CANTON, Ohio - Sydney Seau knows her wish couldn't come true, but she offered it up, anyway. Choking back tears during an emotional on-stage interview at the Pro Football Hall of Fame, where the great Chargers, Dolphins and Patriots linebacker was inducted Saturday night, Seau's daughter told a crowd of nearly 22,000 and a national television audience that she wished she could have seen her dad just one more time.
"You are a light, and I want nothing more than to see you come on stage, give the speech you were meant to give, give me a hug and tell me you love me," she said. "Dad, you gave us your time, your presence, your life, but most of all you gave us your heart."
Junior Seau, who enjoyed a 20-year career in which he went to 12 Pro Bowls and two Super Bowls and redefined the linebacker position, took his own life May 2, 2012, shooting himself in the chest. He was inducted posthumously into the Hall of Fame along with seven others, and was presented by Sydney Seau, who spoke in a video tribute and then during an interview with NFL Network reporter Steve Wyche.
Hall of Fame officials initially declined to have her speak at the ceremony, and though she did not speak at the podium, she offered some emotional words about her father's life and legacy. Not mentioning his suicide or the fact that Seau was late-diagnosed with chronic traumatic encephalopathy (CTE), a degenerative brain disease associated with repeated head trauma, Sydney provided a small window into what her father might have been feeling in the time leading up to his suicide. "I know at times it seems everything you accomplished in life wasn't enough," she said, "but today and every day since you held me in your arms for the first time, you were more than just enough. You were everything."
The other honorees were former general managers Ron Wolf of the Packers and Bill Polian of the Bills and Colts; Chiefs guard Will Shields; Raiders wide receiver Tim Brown; Vikings center Mick Tingelhoff; 49ers and Cowboys defensive end Charles Haley; and Steelers running back Jerome Bettis.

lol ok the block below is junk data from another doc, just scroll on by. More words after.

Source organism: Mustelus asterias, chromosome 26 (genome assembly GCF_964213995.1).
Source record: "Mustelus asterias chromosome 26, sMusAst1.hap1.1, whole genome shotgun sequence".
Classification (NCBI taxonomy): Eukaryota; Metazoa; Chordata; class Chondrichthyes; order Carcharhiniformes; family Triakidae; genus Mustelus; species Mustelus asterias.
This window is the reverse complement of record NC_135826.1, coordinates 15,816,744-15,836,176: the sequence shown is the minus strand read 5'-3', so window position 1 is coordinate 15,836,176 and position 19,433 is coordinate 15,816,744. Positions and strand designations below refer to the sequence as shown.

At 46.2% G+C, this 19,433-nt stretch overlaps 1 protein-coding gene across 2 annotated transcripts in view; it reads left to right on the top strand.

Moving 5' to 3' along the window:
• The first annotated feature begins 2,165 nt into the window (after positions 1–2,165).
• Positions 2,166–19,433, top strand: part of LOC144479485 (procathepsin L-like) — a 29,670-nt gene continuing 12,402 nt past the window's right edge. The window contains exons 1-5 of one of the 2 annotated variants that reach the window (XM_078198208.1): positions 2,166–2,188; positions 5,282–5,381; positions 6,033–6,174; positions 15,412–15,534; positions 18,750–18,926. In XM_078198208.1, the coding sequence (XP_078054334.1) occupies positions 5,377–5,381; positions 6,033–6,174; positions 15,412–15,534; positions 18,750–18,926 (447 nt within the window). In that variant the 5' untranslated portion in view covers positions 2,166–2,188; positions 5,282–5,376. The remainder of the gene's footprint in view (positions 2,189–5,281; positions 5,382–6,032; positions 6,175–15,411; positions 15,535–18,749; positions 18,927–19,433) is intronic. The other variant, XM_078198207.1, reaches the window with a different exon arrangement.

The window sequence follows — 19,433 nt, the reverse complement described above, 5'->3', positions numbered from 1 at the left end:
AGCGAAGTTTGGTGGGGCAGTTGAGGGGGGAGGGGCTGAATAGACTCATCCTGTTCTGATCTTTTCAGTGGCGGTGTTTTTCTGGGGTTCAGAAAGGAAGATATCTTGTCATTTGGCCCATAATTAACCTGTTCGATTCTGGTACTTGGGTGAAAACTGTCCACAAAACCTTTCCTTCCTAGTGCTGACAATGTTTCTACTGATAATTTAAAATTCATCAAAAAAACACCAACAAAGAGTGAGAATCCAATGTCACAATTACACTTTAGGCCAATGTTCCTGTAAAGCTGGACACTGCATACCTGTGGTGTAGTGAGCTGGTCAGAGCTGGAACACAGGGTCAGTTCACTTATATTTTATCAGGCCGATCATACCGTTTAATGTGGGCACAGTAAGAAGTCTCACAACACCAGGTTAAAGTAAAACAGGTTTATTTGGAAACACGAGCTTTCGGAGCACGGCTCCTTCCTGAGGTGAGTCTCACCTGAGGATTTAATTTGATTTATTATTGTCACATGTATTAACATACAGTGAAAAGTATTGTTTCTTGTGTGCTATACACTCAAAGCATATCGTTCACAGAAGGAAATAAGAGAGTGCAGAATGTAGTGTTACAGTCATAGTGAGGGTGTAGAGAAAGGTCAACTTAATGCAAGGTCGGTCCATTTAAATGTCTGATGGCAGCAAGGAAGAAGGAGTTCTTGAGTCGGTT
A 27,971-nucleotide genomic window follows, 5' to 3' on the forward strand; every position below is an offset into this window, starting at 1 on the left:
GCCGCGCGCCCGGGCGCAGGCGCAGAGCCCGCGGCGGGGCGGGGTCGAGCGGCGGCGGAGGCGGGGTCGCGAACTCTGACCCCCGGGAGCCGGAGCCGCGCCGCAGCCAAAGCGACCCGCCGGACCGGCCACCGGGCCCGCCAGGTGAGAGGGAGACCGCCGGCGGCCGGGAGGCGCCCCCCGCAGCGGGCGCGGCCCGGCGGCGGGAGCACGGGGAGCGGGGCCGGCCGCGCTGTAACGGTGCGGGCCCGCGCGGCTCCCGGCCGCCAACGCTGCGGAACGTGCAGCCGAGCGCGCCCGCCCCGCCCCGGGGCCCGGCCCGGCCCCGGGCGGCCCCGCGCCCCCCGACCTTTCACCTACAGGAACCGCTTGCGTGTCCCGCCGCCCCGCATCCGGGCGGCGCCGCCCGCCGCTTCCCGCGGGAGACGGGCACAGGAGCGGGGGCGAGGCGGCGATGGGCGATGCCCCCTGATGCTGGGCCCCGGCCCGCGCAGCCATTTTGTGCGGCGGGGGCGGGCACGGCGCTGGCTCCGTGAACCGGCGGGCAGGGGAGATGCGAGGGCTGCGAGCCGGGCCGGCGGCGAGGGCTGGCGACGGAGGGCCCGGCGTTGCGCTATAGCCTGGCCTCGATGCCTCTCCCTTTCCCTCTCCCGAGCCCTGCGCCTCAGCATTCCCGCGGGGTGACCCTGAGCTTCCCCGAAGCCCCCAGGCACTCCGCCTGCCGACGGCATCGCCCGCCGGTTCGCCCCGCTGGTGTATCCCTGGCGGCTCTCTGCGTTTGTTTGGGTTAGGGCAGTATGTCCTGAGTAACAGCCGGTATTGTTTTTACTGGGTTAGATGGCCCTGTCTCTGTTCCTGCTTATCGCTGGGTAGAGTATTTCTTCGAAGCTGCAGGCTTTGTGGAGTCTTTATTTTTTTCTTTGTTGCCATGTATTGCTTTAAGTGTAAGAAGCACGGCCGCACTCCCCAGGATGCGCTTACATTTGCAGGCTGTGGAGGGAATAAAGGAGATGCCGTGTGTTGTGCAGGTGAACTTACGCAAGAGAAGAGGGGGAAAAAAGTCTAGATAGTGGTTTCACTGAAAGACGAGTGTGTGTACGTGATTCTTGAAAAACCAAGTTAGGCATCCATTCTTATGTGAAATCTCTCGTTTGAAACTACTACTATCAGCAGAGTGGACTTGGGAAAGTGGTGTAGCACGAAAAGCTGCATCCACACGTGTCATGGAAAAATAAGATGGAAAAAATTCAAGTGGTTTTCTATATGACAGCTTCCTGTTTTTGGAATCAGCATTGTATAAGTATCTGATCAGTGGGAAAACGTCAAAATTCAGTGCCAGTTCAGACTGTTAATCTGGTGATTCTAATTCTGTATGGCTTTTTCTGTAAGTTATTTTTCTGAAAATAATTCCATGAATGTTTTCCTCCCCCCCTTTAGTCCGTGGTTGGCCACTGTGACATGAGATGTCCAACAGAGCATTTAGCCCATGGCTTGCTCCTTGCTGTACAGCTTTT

"I know that his athleticism and talent were extraordinary enough to make it into the Hall," she said. "But it is his passion and heart that is truly legendary and is deserving of this tremendous honor. I would like to thank our family and everyone else for their support through this process. Dad, I love you and I miss you. Congratulations. You made it."
Seau was the fifth overall pick in the 1990 draft, and finished with 56 1/2 sacks and 18 interceptions. He had 10 or more tackles in a game 64 times, and had a career-high 155 tackles and 5 1/2 sacks in 1994, the only year the Chargers made it to the Super Bowl. He later played in Super Bowl XLII for the Patriots, who lost to the Giants after winning their previous 18 games.
"I think my father would be completely overwhelmed and honored to be elected," Sydney Seau said. "I know this isn't my speech to give. This is his. He spent 20 years in the league, and he deserves this moment. All I can do is humbly attempt to thank the people in his career that made this induction possible."
Sydney paid tribute to Junior Seau's parents, who "taught him the true meaning of love, family, how to respect one's culture and selflessness. I know for a fact that he would say this honor is yours, along with the rest of the Seau family."
The Seau family has filed suit against the NFL, claiming the league failed to properly warn the former linebacker of the dangers of head trauma. She did not reference the lawsuit during her remarks, or during the video presentation.
"He's the first Samoan to make it into the Hall of Fame, and that is an accomplishment in itself," she said. "He proved that even a young Samoan boy from Oceanside can make his dreams a reality.
"I know he would thank every team, teammate, fan, the community of San Diego and the Chargers for the career of a lifetime. You guys are everything to him. Without you, he wouldn't have become the player that he was. I thank you, as well."